Thursday, December 30, 2010

the real issues

I guess we all keep forgetting about the real issues in our country. The politicians in the opposition keep fighting and spend all their energy and time on ways to remove the those in power from the government. The politicians in the government spend their energy and time on ways to defend their power, and ways to defame the opposition. In this battle, the citizens keep suffering, as the real issues are not well addressed.

The real issues like health care, education, drugs, crimes. Issues like respect for each other, caring for each other. Issues like work ethics, work productivity, and customer focus and customer satisfaction.

We have all been talking about increasing government expenditure, and the increasing expenditure on the salaries and benefits to the employees in the government. At the same time, we have been talking about the low productivity in most government offices and authorities. We all know that many lack the necessary work ethics, still fight for better salaries, and more benefits. The same thing is seen in the private sector as well. Even if you visit a restaurant or a cafe', you'd hardly see the waiters or the managers genuinely trying or putting an effort to make the customer happy and satisfied. They dont seem too much customer focused. Mostly, you'd see the same kind of poor work ethics, and lack of enthusiasm in performing their duties. I guess these are the real issues in our country. We need to increase worker productivity in the private sector. We need to improve service delivery even in the government sector. Employment needs to be made competitive, so that people realize the importance of being employed in a job, and performing the duties, and most of all, to become a responsible citizen.

These are the kind of issues that politicians need to spend time on addressing. Thinking of ways to improve them.

Friday, December 24, 2010

Why democracy may not survive in Maldives

I have been continuously criticizing the Parliament, the Judiciary, and the government on various matters relating to our nation, and kept repeating that democratic reforms that we are trying to so forcefully implant is way too costly for us at this juncture. Its not only me, many have been talking about this, and expressed concern over this issue, and left us all wondering whether this so-called 'democracy' will survive in Maldives. Whether this democracy could die in a very painful death in its infant stage. I believe that there are many signs, and reasons to believe that we may be heading towards a situation where, people will in the end get 'fed up' with this democracy thing, and would prefer things to be a little bit 'un-democratic'.

Our society has become extremely polarized, and even within the opposition, there is persistent fight for power. Genuine efforts by the government top officials are not evident, to consolidate differences in opinion, and move the country towards prosperity. Enough is not done towards addressing the short-falls in the Laws and regulations, and on enforcing the existing ones. Sincerity is not apparent from the parliamentarians and most politicians.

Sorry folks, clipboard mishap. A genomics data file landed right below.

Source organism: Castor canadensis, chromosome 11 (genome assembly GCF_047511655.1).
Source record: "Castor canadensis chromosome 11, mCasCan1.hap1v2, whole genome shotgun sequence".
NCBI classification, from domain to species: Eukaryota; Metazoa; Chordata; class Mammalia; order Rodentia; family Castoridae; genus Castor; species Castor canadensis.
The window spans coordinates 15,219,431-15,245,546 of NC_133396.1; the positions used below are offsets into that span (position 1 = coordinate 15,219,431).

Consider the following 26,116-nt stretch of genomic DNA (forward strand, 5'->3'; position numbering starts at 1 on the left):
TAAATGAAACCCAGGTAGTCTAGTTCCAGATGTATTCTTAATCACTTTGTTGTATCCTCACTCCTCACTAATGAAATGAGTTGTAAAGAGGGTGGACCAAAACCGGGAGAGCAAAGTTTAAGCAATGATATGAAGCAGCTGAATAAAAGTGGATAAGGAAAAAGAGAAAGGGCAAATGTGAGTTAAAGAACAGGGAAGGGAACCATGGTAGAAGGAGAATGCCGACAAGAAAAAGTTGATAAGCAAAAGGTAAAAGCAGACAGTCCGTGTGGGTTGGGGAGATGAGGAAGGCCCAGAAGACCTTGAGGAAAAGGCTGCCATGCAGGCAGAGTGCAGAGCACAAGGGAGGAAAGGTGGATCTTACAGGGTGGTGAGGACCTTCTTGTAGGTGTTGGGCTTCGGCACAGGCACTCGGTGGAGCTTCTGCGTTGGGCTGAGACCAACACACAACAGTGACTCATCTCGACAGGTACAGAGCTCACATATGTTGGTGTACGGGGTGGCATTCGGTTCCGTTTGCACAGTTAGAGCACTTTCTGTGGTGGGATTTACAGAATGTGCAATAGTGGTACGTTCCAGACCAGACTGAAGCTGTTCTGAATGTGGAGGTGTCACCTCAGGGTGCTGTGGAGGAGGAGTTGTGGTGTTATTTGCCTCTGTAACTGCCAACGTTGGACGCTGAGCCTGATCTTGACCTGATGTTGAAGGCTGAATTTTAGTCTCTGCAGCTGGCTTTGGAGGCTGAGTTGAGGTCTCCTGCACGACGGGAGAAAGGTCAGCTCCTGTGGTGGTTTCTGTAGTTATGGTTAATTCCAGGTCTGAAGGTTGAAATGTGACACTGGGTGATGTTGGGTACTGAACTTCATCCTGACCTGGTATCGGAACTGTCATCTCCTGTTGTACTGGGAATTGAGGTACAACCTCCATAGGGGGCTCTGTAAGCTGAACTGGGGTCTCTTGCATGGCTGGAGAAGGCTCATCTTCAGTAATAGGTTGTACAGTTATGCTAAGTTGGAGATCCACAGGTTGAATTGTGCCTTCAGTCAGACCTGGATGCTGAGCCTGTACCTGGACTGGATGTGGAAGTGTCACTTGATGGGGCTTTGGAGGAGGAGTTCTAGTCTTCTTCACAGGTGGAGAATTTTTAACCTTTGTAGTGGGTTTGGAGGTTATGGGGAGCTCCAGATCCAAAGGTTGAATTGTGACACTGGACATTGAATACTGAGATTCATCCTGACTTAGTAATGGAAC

Law and order is not maintained. Young teenagers are getting killed on the street. Gang fights have become so frequent. People have started losing faith and confidence in the Police. And recently, many have become frustrated on the way the government has been handling or managing the issues related to Islam.

Finally, what matters most if are to survive as a country. It's the economy, stupid. Our economy is facing huge fiscal imbalance due to the high government budget deficit in the last few years, and failure to address this issue. We are talking about a deficit which is over 20 percent of GDP, and the highest in the world. We have a current account deficit above $400 million in the past four years. We have an external debt of over $500 million which is borrowed by the government, and further $400 million borrowed by the banks from overseas. So in total an external debt exceeding $900 million, which is same as our GDP. With a budget deficit, and a current account deficit (twin deficit) and a huge a external debt, the economy becomes extremely vulnerable and un-attractive to international investors and aid-providers. The situation becomes worse when we do not see the required fiscal reforms, and lack of any hope for such reforms. There is every reason to believe that the current Constitution may not be able to save us from these problems. Hence, when we finally hit the 'rock-bottom', it is less likely that democracy can save us. In a time of such crisis, we may need to rely on a leader who is more autocratic, and people may feel that we need a leader who can solve our problems, and nothing else.